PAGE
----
What does “brand” mean to you?
I’ve asked the question many times at the start of workshops for business owners and managers.
Their answers often have more to do with brand images than with brand. Famous logos and slogans come to mind, which suggests they’ve been influenced by traditional advertising.
Or they’ve worked at big companies whose idea of brand promotion is a workplace littered with posters, t-shirts and coffee cups with this year’s slogan.
Not that there’s anything wrong with brand support images – except for when the images try to substitute for, not support, the brand positioning. Brand images are great when they are closely aligned with the company’s true brand, thanks to brand consultants who rolled up their sleeves and dug past the surface. But too often, the glossy, visible campaigns are veneer, the frosting on the cake.
So what is an organization’s brand and where is it found?
Let’s answer the second question first. Brand is found at the core of the organization, in the heart of the workforce. The evidence can be found in any exchange between a customer or vendor with a frontline employee of an organization. A company’s marketing message can be countered in a moment by the customer service rep who is having a bad day. Do “the friendly skies” come to mind for passengers who’ve spent their day navigating United terminals?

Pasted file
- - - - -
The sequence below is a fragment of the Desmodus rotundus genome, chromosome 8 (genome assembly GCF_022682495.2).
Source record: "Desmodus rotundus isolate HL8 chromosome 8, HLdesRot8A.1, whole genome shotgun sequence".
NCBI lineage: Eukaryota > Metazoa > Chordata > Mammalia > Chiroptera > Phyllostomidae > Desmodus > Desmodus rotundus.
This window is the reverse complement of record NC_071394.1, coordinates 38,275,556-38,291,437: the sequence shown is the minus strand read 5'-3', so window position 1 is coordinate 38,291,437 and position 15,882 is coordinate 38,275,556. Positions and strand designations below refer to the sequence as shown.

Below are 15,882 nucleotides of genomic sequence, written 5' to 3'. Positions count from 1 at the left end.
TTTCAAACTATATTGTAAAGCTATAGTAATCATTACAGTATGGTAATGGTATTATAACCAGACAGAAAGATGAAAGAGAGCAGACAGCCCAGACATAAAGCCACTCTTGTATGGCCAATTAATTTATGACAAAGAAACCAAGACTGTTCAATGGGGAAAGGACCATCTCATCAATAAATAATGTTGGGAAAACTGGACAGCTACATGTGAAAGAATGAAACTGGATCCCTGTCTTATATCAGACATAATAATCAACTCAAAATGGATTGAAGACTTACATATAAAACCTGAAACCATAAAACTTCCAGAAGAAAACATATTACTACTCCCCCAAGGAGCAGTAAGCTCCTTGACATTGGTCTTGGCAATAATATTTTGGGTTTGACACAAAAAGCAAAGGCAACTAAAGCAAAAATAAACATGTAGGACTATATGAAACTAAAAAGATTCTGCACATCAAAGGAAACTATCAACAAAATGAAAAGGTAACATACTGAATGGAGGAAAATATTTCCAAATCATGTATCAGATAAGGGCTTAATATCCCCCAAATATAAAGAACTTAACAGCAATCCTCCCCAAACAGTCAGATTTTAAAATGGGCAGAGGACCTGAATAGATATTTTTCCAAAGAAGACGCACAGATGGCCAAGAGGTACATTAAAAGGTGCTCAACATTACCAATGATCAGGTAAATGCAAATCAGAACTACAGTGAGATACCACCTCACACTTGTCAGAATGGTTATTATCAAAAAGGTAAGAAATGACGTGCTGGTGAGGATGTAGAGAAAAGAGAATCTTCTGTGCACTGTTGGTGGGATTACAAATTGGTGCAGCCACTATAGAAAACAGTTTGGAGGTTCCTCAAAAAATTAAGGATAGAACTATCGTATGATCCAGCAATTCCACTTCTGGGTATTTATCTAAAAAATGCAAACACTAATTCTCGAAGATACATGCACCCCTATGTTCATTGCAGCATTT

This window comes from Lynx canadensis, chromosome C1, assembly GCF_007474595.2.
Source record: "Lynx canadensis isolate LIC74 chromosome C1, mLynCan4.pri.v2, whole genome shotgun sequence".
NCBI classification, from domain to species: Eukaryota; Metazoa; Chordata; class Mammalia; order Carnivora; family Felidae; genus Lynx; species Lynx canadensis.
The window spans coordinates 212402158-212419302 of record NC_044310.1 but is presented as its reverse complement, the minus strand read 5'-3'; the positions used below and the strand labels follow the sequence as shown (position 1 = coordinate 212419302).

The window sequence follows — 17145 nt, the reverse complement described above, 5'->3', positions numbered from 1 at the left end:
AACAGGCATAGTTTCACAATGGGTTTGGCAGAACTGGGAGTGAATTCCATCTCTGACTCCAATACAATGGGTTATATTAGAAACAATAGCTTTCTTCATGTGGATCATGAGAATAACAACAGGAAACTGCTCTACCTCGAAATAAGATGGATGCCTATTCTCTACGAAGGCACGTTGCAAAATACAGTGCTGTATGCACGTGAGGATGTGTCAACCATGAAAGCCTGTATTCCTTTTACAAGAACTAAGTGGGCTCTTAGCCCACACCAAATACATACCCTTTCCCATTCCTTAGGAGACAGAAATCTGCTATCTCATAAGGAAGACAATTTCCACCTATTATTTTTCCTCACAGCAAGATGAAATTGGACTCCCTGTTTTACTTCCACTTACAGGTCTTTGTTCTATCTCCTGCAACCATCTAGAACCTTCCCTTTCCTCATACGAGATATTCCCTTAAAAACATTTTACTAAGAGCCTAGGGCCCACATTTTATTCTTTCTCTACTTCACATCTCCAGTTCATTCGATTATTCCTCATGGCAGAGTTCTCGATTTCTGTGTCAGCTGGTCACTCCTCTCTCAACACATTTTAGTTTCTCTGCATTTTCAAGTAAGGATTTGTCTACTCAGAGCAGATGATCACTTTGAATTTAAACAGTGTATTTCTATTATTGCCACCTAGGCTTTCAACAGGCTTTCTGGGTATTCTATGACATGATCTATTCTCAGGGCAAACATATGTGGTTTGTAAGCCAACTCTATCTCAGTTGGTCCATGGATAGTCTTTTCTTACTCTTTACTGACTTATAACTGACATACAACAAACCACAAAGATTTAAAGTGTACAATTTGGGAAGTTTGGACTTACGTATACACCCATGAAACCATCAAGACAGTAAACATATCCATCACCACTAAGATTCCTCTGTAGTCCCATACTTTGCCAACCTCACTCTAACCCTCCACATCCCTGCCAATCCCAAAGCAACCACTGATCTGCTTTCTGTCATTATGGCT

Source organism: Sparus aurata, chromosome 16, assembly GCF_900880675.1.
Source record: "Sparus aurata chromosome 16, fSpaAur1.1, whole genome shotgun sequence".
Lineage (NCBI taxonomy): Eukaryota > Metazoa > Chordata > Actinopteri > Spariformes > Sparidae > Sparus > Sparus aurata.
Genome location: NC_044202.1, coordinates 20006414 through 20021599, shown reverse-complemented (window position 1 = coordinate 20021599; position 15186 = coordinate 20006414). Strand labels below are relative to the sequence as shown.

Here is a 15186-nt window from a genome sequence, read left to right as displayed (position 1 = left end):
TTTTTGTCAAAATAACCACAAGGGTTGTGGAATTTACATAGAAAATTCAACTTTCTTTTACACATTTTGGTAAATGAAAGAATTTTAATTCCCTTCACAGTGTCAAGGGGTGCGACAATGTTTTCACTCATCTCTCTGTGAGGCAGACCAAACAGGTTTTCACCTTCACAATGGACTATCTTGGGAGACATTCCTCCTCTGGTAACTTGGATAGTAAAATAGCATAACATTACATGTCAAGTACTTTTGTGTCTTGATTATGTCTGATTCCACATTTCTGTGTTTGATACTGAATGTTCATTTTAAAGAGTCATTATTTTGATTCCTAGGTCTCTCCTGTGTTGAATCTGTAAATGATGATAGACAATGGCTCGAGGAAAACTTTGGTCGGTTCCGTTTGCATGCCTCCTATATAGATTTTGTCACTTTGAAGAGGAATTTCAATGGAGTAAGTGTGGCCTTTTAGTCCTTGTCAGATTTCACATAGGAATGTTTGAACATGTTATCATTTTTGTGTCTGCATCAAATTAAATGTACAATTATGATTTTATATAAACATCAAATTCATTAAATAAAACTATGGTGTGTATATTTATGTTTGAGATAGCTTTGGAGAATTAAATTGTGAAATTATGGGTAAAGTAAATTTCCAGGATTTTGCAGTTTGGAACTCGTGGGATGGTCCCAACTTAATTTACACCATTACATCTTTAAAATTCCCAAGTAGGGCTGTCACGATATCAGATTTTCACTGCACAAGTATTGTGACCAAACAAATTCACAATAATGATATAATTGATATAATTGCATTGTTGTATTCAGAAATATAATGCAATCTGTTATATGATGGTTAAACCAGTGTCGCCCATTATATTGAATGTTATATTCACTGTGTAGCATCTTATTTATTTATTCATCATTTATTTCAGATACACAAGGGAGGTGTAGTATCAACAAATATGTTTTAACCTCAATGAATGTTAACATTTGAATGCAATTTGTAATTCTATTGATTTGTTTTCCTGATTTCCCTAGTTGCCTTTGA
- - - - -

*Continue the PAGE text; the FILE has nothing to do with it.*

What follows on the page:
Which takes us to the question about what an organization’s brand is – it’s the experience that a stakeholder has with an organization, whether internal or external stakeholder. No matter how creative or potent the marketing images may be, they can’t fool the stakeholders. Without consciously knowing it, the average consumer is a sophisticated marketing analyst. That is, they can tell in a heartbeat what a company’s brand position is, even if they can’t recite the definition.
As professional communicators in charge of message development, our number one focus needs to be on the buy-in of the frontline troops, which translates to their willingness and ability to convey the brand promise in real-life language, not brochure-speak, on the service delivery side.
The way to earn the greatest quality of workforce buy-in is through transparency and inclusion. The rapidly growing millennial segment of the workforce is teaching us good lessons about the value of inclusion. More than any other group, millennials are asking the great “why” questions that lead to business improvements – if we’re listening correctly.
In some cases, business leaders misunderstand the “why” questions as challenges to authority or demands for recognition. They could benefit from the lessons in Simon Sinek’s “Start with Why.” They would see the logic in accepting those questions as culture-builders, if we accept for the sake of discussion the definition of culture as “how we do things around here.”
Unless we think breakthrough thinking is confined to the boardroom, we are well served as communicators and business leaders to dedicate meeting time and internal social media tools to invite open discussions of policies, procedures and even financials.
That engenders a high-trust culture that external stakeholders will sense and appreciate.
Mike Kohler is a member of the online faculty of Purdue’s online Master of Science in Communication degree program. The program can be completed in just 20 months and covers numerous topics critical for advancement in the communication industry, including crisis communication, social media engagement, focus group planning and implementation, survey design and survey analysis, public relations theory, professional writing, and communication ethics.